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US5685477A - Method for attaching and handling conductive spheres to a substrate - Google Patents

Method for attaching and handling conductive spheres to a substrate Download PDF

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Publication number
US5685477A
US5685477A US08495987 US49598795A US5685477A US 5685477 A US5685477 A US 5685477A US 08495987 US08495987 US 08495987 US 49598795 A US49598795 A US 49598795A US 5685477 A US5685477 A US 5685477A
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US
Grant status
Grant
Patent type
Prior art keywords
solder
package
balls
circuit
fixture
Prior art date
Legal status (The legal status is an assumption and is not a legal conclusion. Google has not performed a legal analysis and makes no representation as to the accuracy of the status listed.)
Expired - Fee Related
Application number
US08495987
Inventor
Debendra Mallik
Joni Hansen
Ashok K. Seth
Neil R. Sugai
Current Assignee (The listed assignees may be inaccurate. Google has not performed a legal analysis and makes no representation or warranty as to the accuracy of the list.)
Intel Corp
Original Assignee
Intel Corp
Priority date (The priority date is an assumption and is not a legal conclusion. Google has not performed a legal analysis and makes no representation as to the accuracy of the date listed.)
Filing date
Publication date
Grant date

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Classifications

    • HELECTRICITY
    • H05ELECTRIC TECHNIQUES NOT OTHERWISE PROVIDED FOR
    • H05KPRINTED CIRCUITS; CASINGS OR CONSTRUCTIONAL DETAILS OF ELECTRIC APPARATUS; MANUFACTURE OF ASSEMBLAGES OF ELECTRICAL COMPONENTS
    • H05K3/00Apparatus or processes for manufacturing printed circuits
    • H05K3/30Assembling printed circuits with electric components, e.g. with resistor
    • H05K3/32Assembling printed circuits with electric components, e.g. with resistor electrically connecting electric components or wires to printed circuits
    • H05K3/34Assembling printed circuits with electric components, e.g. with resistor electrically connecting electric components or wires to printed circuits by soldering
    • H05K3/3457Solder materials or compositions ; Methods of application thereof
    • H05K3/3478Applying solder paste, particles or preforms; Transferring prefabricated solder patterns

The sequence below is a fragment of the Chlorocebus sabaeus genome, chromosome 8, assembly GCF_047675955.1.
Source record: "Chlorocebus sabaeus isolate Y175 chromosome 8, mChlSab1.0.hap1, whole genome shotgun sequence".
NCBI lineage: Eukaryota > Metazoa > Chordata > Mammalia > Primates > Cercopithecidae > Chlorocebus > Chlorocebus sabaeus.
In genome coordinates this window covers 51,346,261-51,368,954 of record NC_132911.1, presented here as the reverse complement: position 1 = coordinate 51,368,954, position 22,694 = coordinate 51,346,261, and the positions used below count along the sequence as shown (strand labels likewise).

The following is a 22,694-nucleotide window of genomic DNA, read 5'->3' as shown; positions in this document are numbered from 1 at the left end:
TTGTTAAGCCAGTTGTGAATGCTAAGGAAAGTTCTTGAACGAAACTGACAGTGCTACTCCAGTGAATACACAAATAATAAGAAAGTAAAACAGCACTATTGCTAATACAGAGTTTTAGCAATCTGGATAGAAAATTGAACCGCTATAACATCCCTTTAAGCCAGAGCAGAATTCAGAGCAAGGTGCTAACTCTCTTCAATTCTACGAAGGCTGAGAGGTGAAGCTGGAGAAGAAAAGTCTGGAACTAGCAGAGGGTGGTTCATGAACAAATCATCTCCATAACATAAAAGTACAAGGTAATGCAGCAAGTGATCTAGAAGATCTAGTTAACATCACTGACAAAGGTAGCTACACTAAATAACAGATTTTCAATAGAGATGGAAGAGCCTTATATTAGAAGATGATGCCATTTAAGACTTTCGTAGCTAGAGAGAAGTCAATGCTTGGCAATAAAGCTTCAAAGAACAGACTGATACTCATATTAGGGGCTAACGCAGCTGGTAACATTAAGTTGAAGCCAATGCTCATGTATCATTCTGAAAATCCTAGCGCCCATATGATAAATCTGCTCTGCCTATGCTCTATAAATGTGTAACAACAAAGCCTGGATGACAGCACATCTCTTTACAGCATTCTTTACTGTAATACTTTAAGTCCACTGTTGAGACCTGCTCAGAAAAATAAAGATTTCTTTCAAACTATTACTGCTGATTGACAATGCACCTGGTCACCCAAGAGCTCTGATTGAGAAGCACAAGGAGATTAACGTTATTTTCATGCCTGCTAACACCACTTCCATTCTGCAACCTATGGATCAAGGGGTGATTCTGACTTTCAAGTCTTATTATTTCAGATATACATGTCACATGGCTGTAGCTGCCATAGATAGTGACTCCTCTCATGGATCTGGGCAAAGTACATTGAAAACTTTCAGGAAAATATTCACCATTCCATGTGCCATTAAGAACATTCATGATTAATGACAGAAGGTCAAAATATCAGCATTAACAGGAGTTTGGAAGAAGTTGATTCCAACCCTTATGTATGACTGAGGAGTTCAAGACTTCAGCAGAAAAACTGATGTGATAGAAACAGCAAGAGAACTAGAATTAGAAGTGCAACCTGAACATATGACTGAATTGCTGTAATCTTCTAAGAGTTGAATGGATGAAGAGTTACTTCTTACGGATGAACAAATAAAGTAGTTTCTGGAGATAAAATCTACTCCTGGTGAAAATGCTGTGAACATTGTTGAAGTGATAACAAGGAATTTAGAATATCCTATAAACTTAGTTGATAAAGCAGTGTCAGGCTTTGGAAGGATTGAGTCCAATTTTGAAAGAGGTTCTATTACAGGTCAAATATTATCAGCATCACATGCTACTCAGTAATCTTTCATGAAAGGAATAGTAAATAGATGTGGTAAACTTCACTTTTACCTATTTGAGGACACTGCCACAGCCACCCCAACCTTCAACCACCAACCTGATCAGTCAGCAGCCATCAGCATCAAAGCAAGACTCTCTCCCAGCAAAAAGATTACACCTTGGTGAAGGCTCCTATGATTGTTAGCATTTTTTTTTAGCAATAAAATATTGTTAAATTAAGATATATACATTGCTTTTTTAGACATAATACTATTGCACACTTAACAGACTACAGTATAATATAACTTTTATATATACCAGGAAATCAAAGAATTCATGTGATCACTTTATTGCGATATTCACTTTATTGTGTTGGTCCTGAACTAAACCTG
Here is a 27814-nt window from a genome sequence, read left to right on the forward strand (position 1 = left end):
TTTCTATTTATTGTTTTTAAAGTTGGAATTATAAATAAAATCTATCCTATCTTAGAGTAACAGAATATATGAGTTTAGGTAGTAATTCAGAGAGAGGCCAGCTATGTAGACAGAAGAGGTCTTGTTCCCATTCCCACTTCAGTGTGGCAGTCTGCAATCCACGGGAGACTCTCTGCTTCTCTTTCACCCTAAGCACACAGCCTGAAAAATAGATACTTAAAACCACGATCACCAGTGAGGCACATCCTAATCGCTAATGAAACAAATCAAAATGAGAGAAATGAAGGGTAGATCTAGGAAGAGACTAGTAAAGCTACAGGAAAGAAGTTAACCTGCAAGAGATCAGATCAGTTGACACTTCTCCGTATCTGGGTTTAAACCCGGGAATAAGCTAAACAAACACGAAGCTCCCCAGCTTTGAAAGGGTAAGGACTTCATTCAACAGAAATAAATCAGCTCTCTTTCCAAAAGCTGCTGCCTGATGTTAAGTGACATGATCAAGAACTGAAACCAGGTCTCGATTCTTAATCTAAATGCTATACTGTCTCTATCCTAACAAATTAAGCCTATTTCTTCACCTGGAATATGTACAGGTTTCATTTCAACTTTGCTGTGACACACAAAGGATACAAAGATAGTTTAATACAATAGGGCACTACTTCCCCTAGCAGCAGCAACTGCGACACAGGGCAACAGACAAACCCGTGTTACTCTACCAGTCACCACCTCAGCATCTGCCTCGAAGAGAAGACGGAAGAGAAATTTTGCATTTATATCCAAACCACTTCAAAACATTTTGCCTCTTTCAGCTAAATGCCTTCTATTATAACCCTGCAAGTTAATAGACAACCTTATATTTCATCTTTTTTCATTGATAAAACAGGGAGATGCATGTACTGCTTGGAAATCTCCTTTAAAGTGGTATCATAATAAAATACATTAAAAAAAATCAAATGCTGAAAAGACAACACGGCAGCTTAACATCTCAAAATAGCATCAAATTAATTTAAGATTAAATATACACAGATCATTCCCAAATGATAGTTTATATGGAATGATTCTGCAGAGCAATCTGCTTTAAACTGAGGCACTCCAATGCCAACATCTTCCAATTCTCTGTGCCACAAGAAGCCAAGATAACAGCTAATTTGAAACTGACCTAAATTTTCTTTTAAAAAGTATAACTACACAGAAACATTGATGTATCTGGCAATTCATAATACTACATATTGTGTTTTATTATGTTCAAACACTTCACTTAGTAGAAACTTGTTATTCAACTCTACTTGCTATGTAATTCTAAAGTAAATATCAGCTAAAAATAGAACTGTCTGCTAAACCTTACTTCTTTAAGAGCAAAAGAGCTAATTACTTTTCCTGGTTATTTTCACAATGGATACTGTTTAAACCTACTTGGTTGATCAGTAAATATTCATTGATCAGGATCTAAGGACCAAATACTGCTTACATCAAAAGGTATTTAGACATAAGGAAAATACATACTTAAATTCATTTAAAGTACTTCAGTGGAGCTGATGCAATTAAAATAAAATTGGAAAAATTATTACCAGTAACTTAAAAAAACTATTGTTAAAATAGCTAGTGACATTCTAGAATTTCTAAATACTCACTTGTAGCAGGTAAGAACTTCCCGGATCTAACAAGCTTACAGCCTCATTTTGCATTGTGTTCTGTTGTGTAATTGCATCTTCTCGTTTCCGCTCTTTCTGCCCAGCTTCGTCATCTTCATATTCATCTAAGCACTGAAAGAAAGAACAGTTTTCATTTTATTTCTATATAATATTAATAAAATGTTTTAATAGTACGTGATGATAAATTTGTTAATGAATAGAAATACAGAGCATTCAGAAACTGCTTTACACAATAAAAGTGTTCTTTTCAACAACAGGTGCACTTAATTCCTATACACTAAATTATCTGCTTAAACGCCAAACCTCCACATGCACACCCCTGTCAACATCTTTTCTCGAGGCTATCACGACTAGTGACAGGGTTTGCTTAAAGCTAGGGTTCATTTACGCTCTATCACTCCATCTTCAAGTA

• HELECTRICITY
    • H01BASIC ELECTRIC ELEMENTS
    • H01LSEMICONDUCTOR DEVICES; ELECTRIC SOLID STATE DEVICES NOT OTHERWISE PROVIDED FOR
    • H01L21/00Processes or apparatus adapted for the manufacture or treatment of semiconductor or solid state devices or of parts thereof
    • H01L21/02Manufacture or treatment of semiconductor devices or of parts thereof
    • H01L21/04Manufacture or treatment of semiconductor devices or of parts thereof the devices having at least one potential-jump barrier or surface barrier, e.g. PN junction, depletion layer, carrier concentration layer
    • H01L21/48Manufacture or treatment of parts, e.g. containers, prior to assembly of the devices, using processes not provided for in a single one of the subgroups H01L21/06 - H01L21/326
    • H01L21/4814Conductive parts
    • H01L21/4846Leads on or in insulating or insulated substrates, e.g. metallisation
    • H01L21/4853Connection or disconnection of other leads to or from a metallisation, e.g. pins, wires, bumps
    • HELECTRICITY
    • H01BASIC ELECTRIC ELEMENTS
    • H01LSEMICONDUCTOR DEVICES; ELECTRIC SOLID STATE DEVICES NOT OTHERWISE PROVIDED FOR
    • H01L23/00Details of semiconductor or other solid state devices
    • H01L23/48Arrangements for conducting electric current to or from the solid state body in operation, e.g. leads, terminal arrangements ; Selection of materials therefor
    • H01L23/488Arrangements for conducting electric current to or from the solid state body in operation, e.g. leads, terminal arrangements ; Selection of materials therefor consisting of soldered or bonded constructions
    • H01L23/498Leads, i.e. metallisations or lead-frames on insulating substrates, e.g. chip carriers
    • H01L23/49811Additional leads joined to the metallisation on the insulating substrate, e.g. pins, bumps, wires, flat leads
    • H01L23/49816Spherical bumps on the substrate for external connection, e.g. ball grid arrays [BGA]
    • HELECTRICITY
    • H01BASIC ELECTRIC ELEMENTS
    • H01LSEMICONDUCTOR DEVICES; ELECTRIC SOLID STATE DEVICES NOT OTHERWISE PROVIDED FOR
    • H01L2924/00Indexing scheme for arrangements or methods for connecting or disconnecting semiconductor or solid-state bodies as covered by H01L24/00
    • H01L2924/0001Technical content checked by a classifier
    • H01L2924/0002Not covered by any one of groups H01L24/00, H01L24/00 and H01L2224/00
    • HELECTRICITY
    • H05ELECTRIC TECHNIQUES NOT OTHERWISE PROVIDED FOR
    • H05KPRINTED CIRCUITS; CASINGS OR CONSTRUCTIONAL DETAILS OF ELECTRIC APPARATUS; MANUFACTURE OF ASSEMBLAGES OF ELECTRICAL COMPONENTS